Roseville’s attempt to create new channels of communication with its own citizens is igniting strife at City Hall.
And as in other cities seeking to institutionalize democratic involvement, a big fault line involves existing neighborhood groups.
“This is an example of a misconstrued idea of ‘community engagement’ that will not contribute to the building of community,” declared Sherry Sanders, a leader of one of the city’s three existing neighborhood associations.
Roseville is considering a St. Louis Park- and Edina-like creation of a network of neighborhood associations. Months of work by a temporary Neighborhood Association Task Force and the city’s Community Engagement Commission led to a formal report presented Monday to the City Council.
But it proved to be a somber moment, if not downright tense.
There wasn’t supposed to be a threat to existing groups, but that didn’t stop three citizen activists from attacking the process.
“I’m asking the city to shelve this document until and if community conversations occur,” said Diane Hilden, who described herself as an original member of the task force who “resigned along with several others [amid] bullying behaviors and a lack of respect.”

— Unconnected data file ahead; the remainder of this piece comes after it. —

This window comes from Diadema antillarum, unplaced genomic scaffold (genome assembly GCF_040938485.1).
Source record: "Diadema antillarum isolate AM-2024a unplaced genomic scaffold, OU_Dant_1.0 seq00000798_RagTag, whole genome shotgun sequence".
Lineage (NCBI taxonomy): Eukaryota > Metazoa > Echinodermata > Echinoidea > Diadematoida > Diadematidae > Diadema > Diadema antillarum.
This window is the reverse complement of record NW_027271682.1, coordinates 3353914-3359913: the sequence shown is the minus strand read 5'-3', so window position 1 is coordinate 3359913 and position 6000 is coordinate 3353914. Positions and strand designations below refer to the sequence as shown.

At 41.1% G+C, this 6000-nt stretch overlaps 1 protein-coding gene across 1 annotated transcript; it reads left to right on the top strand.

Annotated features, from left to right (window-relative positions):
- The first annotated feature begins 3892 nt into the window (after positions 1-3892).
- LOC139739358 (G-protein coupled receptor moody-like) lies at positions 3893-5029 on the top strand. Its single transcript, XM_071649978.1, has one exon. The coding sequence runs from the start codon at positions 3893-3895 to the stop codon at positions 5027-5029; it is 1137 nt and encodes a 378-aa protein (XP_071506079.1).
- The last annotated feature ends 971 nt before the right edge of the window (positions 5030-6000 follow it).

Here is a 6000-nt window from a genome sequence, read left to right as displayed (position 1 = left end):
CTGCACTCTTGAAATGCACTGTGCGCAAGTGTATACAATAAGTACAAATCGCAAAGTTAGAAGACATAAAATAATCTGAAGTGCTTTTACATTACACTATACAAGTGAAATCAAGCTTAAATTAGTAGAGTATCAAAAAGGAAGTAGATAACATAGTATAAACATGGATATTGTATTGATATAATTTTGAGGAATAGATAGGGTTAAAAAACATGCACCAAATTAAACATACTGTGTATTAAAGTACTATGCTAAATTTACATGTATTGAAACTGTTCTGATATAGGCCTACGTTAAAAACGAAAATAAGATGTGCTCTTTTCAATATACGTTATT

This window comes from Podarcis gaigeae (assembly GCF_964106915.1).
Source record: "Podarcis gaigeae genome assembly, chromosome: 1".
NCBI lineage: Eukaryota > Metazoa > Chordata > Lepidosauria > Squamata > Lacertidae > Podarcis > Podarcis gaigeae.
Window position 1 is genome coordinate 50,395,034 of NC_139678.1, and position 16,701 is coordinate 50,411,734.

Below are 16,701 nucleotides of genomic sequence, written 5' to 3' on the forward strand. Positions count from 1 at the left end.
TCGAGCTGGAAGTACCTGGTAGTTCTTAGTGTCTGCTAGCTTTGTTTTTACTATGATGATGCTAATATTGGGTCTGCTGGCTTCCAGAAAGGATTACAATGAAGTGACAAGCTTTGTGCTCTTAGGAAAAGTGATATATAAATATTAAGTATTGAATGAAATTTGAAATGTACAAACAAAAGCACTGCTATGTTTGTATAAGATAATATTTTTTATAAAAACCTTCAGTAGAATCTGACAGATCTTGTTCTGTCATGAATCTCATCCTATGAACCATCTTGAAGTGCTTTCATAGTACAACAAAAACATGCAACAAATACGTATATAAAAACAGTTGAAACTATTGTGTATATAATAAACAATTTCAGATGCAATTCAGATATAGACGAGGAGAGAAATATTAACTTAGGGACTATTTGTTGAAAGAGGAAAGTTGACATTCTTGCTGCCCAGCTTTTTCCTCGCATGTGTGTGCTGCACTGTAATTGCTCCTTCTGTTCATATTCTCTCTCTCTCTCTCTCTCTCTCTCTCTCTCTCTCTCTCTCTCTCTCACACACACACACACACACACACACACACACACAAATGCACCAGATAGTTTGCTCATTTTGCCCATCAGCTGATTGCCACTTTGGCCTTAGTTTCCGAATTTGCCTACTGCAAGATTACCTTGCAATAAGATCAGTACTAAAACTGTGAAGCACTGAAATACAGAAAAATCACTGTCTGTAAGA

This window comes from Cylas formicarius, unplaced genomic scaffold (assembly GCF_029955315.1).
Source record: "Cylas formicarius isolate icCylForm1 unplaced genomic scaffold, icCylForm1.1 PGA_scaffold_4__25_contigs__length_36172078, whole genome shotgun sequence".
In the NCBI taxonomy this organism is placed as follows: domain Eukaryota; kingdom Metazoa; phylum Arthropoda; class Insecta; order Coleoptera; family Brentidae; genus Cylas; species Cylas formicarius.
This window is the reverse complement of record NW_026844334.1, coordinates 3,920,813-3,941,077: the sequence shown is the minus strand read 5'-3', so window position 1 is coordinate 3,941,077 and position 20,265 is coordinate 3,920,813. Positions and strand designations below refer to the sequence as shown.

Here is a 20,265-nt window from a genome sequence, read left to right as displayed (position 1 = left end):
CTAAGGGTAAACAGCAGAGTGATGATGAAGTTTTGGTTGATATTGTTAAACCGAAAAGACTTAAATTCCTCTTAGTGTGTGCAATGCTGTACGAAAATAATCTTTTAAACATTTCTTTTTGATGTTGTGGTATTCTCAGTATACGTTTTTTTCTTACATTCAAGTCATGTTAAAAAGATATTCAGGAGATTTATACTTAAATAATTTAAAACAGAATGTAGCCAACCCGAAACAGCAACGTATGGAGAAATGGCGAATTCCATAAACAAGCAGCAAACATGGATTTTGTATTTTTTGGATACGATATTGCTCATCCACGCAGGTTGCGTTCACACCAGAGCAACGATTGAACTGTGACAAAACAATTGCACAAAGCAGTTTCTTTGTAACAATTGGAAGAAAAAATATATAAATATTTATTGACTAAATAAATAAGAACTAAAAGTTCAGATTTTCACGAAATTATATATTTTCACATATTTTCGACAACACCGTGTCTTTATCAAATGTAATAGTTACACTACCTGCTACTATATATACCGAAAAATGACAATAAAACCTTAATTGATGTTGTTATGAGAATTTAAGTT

As she began to detail behind-the-scenes strife, Mayor Dan Roe said:
“Miss Hilden, I’m going to ask to stop you here. The testimony is on the report and I would ask you not to testify on process because that is not relevant.”
But it is, she retorted; the way the community was engaged in community engagement, she said, was faulty.
In Edina three years ago, Council Member Mary Brindle voted against the concept, saying city officials setting ground rules “is too much the city dictating what the neighborhood association needs to be and do.”
Sanders, of the Lake McCarrons Neighborhood Association in Roseville, echoed that thought: “Neighborhood associations should be community-driven and not mandated by local government. I strongly urge you not to waste time on this until Roseville residents request such action.”
It was not the night for the City Council to respond in depth, and the few responses were muted in tone.
“I do want a conversation on this,” said Council Member Lisa Laliberte. “Too much time has been put in on this [to just table it] — that would be a disservice to peoples’ efforts — but there are things in here we may or may not think we need.”
Added the mayor: “My idea was to have an infrastructure in place, a framework for people, if they want to do this.”
Scot Becker, who chairs the Community Engagement Commission, stressed that the idea wasn’t to impose anything on anyone.
“This doesn’t replace any communication the city does with residents,” he said. “It’s strictly voluntary, no resident needs to participate, and it doesn’t rule out block clubs or any way any group of citizens wishes to organize.”
The topic will be taken up at a future City Council workshop.